AUSTIN, Texas (AP) — The athletic director at Texas Tech said Thursday that men’s basketball coach Chris Beard has informed the school he is taking the job at Texas.
Beard made the decision early Thursday, according to Kirby Hocutt, the AD at Texas Tech. Texas has not announced the hire.
“Talked to him about 10:30 last night, made a final decision today. something I could tell had been weighing on him (last night), and settled this morning,” Hocutt said. “Frustrating? Absolutely. Disappointing? Absolutely.”
Beard led the Red Raiders to an NCAA Tournament runner-up finish two seasons ago. At Texas, he will replace Shaka Smart, who left after six seasons for Marquette after failing to lead the Longhorns past the first round of the tournament in three appearance.
Smart left Texas with two years left on a contract that was set to pay him more than $7 million.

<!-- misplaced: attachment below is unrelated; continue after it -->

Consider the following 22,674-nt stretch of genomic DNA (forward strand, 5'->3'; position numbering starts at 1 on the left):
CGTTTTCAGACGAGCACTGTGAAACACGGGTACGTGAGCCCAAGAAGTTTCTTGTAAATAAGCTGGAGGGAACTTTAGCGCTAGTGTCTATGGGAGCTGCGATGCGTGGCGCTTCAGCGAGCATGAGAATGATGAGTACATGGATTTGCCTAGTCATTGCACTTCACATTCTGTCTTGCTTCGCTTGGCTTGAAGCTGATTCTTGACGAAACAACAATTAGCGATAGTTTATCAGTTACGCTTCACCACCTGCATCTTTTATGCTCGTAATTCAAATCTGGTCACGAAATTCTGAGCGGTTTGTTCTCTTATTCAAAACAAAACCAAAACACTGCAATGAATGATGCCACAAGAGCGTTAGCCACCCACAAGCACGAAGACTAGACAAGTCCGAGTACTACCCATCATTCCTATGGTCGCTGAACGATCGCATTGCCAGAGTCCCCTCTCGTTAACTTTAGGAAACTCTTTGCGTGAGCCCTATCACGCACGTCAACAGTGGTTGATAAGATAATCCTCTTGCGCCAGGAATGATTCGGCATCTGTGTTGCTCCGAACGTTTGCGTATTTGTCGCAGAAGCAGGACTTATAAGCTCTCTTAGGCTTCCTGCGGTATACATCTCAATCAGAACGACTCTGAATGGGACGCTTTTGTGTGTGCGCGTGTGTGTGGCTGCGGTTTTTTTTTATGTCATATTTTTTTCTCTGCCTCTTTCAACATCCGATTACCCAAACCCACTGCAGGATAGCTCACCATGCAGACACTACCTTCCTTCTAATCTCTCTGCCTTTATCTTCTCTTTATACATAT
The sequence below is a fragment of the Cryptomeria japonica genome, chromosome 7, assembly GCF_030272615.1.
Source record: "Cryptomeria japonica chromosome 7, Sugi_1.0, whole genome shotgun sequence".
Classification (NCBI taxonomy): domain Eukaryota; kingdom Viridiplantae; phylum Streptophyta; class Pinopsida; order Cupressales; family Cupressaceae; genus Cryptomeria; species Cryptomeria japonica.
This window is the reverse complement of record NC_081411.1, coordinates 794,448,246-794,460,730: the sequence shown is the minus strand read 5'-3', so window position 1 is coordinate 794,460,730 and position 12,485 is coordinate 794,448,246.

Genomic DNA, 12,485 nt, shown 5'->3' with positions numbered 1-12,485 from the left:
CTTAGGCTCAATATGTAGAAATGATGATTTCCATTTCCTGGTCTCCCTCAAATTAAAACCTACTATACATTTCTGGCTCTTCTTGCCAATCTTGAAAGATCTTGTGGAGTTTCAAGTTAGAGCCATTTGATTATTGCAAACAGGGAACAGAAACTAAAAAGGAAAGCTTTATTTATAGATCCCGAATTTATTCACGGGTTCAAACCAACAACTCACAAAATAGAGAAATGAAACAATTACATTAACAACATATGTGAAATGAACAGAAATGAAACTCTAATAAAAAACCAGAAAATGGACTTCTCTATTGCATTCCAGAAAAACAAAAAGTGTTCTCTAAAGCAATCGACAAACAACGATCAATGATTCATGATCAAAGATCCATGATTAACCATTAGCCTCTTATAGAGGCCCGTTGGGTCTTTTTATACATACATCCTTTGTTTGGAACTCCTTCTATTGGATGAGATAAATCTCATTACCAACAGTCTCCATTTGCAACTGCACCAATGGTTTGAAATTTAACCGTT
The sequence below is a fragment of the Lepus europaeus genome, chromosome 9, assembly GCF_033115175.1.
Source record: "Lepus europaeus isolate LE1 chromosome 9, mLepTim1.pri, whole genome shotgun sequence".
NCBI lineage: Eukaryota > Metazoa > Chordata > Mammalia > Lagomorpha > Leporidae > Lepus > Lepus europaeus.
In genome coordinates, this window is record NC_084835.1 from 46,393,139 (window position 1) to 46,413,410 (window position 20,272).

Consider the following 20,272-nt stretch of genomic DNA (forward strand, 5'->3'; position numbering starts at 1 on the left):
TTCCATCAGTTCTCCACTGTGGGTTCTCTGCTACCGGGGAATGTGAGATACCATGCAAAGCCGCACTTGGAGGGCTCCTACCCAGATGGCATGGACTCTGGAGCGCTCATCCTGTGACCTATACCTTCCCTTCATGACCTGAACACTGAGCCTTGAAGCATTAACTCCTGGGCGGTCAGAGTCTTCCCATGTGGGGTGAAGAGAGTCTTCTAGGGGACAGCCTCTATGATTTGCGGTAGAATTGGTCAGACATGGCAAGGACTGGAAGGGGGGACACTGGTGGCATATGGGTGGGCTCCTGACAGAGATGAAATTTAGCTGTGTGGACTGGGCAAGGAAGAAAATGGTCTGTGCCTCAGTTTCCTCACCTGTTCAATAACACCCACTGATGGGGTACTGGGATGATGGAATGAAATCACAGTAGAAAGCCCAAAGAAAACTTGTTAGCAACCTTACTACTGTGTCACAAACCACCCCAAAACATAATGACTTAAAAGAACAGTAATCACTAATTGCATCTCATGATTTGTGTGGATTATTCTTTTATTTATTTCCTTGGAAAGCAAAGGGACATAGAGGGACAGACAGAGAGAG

Beard, 48, was a Longhorns student assistant under coach Tom Penders. He will be expected to produce consistent postseason success the Longhorns never achieved under Smart, who had led VCU to the Final Four in 2011 and was one of the hot names in coaching when Texas hired him.
Beard was 112-55 in five seasons with the Red Raiders. He was named The Associated Press coach of the year in 2019 as he guided Texas Tech to a 31-7 finish and lost to Virginia in the national championship game. The Red Raiders made it to the second round of this season’s tournament.
The Longhorns last made the Final Four in 2003 but made tournament appearances 16 times under Rick Barnes from 1999 to 2015 and reached the regional finals in 2006 and 2008. Texas hasn’t made it out of the first weekend of the tournament since then.
Texas entered this season’s tournament as a No. 3 seed with a veteran team, but lost in the first round to No. 14 Abilene Christian, which had been playing Division I basketball for less than a decade.
Beard’s coached one season at Arkansas-Little Rock, leading the program to a 30-5 finish and to the second round of the tournament in 2016.
He then accepted the head coaching job at UNLV, before leaving less a month later for Texas Tech, citing a desire to return to the program where he’d spent several years as an assistant under Bob Knight.
AP Sports Writer Stephen Hawkins contributed to this report.